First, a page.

Why California’s gun ban for people with "mental illness" is a bad idea

Less than five percent of crimes in the U.S. involve people with mental illnesses, and they’re actually less likely than those not diagnosed with mental illness to commit a gun-related offense. So although this form of gun regulation does sound good on the surface, it will only rob already-disadvantaged people of their constitutional rights to very little effect.

Even the liberal American Civil Liberties Union often opposes gun control measures that restrict which type of person purchases firearms. Generally speaking, they deem “laws that regulate or restrict particular types of guns or ammunition, regardless of the purchaser” as permissible, raising few legal red flags, but regulations which “restrict categories of purchasers” like immigrants or the mentally ill are suspect, because they’re based on flimsy evidence, and raise both due process and equal protection concerns.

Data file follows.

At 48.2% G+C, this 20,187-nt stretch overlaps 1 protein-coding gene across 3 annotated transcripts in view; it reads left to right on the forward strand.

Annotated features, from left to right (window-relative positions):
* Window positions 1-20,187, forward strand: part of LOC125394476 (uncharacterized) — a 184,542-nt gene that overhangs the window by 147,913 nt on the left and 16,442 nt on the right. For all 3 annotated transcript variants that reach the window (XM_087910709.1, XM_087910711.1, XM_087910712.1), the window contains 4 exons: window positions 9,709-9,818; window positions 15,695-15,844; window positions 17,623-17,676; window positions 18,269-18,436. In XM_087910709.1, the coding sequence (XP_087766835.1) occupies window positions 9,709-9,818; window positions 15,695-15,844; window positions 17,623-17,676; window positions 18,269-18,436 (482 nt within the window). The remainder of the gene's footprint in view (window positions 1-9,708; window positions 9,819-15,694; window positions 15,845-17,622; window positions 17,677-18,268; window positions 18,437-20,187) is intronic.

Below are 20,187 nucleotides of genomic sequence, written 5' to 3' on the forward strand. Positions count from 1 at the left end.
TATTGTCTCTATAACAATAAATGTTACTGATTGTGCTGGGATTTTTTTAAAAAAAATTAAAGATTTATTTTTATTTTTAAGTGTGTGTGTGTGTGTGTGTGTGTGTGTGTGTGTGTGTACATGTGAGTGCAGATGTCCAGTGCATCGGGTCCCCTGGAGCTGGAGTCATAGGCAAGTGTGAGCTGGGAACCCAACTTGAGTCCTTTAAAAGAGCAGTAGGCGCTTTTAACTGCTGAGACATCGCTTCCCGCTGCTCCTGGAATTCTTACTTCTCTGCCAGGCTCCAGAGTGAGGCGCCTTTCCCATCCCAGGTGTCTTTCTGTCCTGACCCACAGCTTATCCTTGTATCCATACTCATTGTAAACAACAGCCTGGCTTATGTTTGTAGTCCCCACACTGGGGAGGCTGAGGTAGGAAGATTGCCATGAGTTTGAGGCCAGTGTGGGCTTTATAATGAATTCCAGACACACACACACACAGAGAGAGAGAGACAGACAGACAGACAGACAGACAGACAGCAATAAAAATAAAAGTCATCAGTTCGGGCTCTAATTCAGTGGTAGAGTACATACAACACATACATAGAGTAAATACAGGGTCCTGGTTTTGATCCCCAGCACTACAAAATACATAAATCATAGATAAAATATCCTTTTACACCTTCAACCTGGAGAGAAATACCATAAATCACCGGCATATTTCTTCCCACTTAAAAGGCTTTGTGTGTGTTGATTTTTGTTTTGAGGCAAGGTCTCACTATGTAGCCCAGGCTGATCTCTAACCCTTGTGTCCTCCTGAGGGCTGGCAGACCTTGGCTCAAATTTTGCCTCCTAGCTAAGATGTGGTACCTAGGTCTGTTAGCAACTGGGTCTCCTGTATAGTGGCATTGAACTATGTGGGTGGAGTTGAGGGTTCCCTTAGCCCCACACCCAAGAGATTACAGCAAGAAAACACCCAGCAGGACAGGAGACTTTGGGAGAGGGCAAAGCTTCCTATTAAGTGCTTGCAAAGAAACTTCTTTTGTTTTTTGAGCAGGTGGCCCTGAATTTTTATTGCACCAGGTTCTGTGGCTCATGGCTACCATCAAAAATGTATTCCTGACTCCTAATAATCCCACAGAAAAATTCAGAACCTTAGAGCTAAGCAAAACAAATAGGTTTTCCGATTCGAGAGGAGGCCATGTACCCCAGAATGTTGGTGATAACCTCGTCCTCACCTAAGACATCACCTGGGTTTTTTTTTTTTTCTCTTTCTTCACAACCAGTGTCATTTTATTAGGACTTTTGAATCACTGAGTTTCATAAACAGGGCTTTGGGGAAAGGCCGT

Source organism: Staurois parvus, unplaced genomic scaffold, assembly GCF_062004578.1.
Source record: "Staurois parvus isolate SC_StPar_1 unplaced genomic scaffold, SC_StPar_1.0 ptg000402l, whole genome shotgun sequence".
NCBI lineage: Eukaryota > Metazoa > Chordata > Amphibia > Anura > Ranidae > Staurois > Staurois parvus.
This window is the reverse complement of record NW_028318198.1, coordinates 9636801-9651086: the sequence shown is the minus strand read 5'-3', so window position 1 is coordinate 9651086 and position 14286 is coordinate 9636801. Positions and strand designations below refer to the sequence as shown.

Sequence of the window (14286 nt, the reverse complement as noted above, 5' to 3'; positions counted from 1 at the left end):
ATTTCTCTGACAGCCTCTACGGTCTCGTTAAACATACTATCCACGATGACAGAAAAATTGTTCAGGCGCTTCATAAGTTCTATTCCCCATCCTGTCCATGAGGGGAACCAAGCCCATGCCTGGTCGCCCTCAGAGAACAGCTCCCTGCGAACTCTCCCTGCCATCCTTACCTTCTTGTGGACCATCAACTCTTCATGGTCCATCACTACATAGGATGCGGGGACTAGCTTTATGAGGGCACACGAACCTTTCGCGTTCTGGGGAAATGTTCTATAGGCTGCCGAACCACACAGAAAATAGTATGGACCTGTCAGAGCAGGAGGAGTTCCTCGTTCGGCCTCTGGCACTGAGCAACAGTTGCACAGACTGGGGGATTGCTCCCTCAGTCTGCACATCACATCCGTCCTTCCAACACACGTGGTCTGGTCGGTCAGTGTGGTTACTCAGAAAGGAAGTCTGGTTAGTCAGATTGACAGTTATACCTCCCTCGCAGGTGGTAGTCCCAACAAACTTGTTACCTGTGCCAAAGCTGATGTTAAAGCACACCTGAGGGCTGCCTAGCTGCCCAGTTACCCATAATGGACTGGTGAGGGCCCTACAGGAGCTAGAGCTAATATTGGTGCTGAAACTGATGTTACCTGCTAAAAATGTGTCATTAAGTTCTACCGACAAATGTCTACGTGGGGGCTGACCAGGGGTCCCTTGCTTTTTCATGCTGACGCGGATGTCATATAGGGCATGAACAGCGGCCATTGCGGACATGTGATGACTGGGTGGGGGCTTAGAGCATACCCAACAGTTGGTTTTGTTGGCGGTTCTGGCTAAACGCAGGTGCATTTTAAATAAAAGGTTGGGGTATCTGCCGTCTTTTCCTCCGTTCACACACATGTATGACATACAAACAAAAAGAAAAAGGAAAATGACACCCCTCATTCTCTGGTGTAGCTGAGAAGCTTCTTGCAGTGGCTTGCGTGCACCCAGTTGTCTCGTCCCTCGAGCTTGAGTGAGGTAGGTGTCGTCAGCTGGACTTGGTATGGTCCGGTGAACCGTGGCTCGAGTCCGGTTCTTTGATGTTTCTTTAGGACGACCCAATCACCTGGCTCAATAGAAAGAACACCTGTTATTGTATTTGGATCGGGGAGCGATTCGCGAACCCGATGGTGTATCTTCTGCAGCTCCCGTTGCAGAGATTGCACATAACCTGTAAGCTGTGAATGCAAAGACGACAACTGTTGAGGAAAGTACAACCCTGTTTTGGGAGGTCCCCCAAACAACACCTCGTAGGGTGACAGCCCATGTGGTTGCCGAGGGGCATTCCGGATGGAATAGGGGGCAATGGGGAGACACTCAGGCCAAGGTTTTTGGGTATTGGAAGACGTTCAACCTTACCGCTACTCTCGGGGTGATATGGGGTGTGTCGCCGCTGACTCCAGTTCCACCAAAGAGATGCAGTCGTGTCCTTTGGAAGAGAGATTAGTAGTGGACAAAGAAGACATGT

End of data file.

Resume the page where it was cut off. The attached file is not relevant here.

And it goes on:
This makes sense: Imagine putting people suspected of erratic behavior, due to mental illness, on no-buy lists, similar to no-fly lists. Far too many innocent people could be swept up in such a witch hunt, and it’s inevitable that some of these choices would be made based on stereotypes and faulty analysis, as with no-fly lists. Not every mental illness is the same, and not every person who suffers is likely to be violent (in fact, quite few are). Standards like the one proposed in AB 1968 are too broad, with potential to do harm to large swaths of the population.

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